I do think we can learn from television and from movies, Warren, even though they are each a different medium from the novel. The quick-cut technique that Jim references is something that modern novelists stole from film, for example.

Marilyn Levinson said...

I think "Burn Notice" was a successful show because of the relationships the main characters had with one another. Of particular importance were Michael's relationships with Fiona and with his mother. The characters' relationships and emotions are as essential to a TV series as they are to mystery readers.

Mark Baker said...

When you're a fan of Burn Notice.... Sorry, I just couldn't resist.

I certainly agree that the complex characters and changing relationships added much to the show. The action was always great, but it was the characters that gave the series it's heart. That's why I felt the darkness they put the characters through in seasons 6 and 7 so much more.

What can you learn from the show? Something I've definitely found in books, too. Give me great characters, and I'll keep coming back. You have to give them something exciting to do, but if I like the characters, that's much of the battle.

Anonymous said...

A good story is a good story, whether it's in the newspaper, told by someone, on TV or the movies, or in a book. There's a lot we can learn from other forms of stories, although of course we have to be very aware of how the different presentations need to be handled to be effective.

Terry W. Ervin II said...

I think that a story arc, where events that occurred impacted the storyline moving forward was key to the series' success.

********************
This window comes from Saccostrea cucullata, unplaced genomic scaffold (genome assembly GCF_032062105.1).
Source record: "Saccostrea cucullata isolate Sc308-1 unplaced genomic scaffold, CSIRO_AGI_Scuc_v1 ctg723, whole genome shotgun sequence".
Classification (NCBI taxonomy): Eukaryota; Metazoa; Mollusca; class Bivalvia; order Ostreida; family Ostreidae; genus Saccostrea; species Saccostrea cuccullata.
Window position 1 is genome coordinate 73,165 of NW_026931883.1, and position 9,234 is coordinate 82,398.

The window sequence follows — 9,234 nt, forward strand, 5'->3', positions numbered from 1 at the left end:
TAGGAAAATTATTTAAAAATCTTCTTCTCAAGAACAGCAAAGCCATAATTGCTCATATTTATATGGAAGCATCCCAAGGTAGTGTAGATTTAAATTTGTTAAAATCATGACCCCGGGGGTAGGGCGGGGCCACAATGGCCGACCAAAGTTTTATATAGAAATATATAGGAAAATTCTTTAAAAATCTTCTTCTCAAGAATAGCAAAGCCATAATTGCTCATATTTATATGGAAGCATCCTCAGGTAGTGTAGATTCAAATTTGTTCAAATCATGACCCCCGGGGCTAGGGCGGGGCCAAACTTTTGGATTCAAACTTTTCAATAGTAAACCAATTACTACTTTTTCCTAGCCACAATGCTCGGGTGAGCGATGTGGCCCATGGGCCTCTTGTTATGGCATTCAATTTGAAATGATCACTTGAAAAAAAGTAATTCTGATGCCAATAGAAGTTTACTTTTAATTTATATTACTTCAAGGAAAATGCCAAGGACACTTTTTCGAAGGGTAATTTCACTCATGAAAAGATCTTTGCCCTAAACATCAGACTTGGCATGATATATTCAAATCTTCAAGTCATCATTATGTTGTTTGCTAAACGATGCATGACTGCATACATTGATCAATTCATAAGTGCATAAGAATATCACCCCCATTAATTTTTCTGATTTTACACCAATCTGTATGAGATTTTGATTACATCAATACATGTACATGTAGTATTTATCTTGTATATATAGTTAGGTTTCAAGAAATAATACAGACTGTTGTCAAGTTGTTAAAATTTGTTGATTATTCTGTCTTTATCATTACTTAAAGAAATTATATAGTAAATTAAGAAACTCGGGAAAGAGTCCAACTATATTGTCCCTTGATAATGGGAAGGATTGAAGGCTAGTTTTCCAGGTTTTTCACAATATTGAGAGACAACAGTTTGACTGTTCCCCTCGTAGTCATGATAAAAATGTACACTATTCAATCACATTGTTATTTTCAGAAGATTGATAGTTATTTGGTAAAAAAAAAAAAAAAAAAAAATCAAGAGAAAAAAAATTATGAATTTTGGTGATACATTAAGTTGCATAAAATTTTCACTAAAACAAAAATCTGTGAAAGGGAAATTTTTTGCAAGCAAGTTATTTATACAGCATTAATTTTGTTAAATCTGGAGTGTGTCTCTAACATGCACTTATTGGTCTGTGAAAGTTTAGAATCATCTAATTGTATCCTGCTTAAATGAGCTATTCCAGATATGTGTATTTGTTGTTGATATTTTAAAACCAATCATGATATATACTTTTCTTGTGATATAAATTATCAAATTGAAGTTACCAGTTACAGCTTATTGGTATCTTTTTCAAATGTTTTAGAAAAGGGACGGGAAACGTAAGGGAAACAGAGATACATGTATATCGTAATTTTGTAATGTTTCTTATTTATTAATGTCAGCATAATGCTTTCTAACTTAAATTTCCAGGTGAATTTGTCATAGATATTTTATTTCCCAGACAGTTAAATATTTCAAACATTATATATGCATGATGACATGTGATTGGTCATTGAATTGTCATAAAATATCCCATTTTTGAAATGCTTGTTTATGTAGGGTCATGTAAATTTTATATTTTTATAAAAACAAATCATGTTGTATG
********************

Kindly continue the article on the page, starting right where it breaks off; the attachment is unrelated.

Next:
I agree with the development of the characters, and their complexity...even the secondary characters such as Barry or Michael's brother, or even say, Victor from Season 2.

I read some of the novelizations of the series. They were not as good. The author inserted political biases, such as Fiona thinking: Michelle Obama, now that's a woman that can take care of herself. Really? By Fiona's standards?

The novels were more like watching a Soap Opera, but with substitute actors standing in for the regulars. There was some familiarity, with lines and with setting, but it just wasn't the same, if that makes sense.

marja said...

One of my favorite shows, and I should have taken notes when they were putting things (like weapons, phones or anything else) together. This series held my attention for all seven years. Terrific post!
Marja McGraw

Julie Robinson said...

Terry W. Ervin, thank you for letting us know about the novels not keeping in line with the characters. Normally, I'm of the belief that a novel should be read before a movie to understand it better. In this case, the novel merely uses the series to perpetuate a political agenda that is in direct opposition to the thinking of Warrior archetypes like Fiona, Michael, and Sam---especially when the character of Fiona is that of a government rebel. But, perhaps those character traits are the reason so many people liked the series.

Terry W. Ervin II said...

Julie Robinson,
The political thing isn't a major focus, but the times it cropped up, it sort of grated on me.

In addition, the novels sort of portrayed Fiona as an unstable violent maniac at times--far more than in the TV series. With Sam, the novels gave more light into how he got information for Michael, through his buddies, but portrayed him more as a buffoon and close to incompetent in areas that didn't parallel the series.

I would imagine that they were okayed in some fashion by the producer of the series...but maybe not. And it could've been my reading and take, but I don't think so.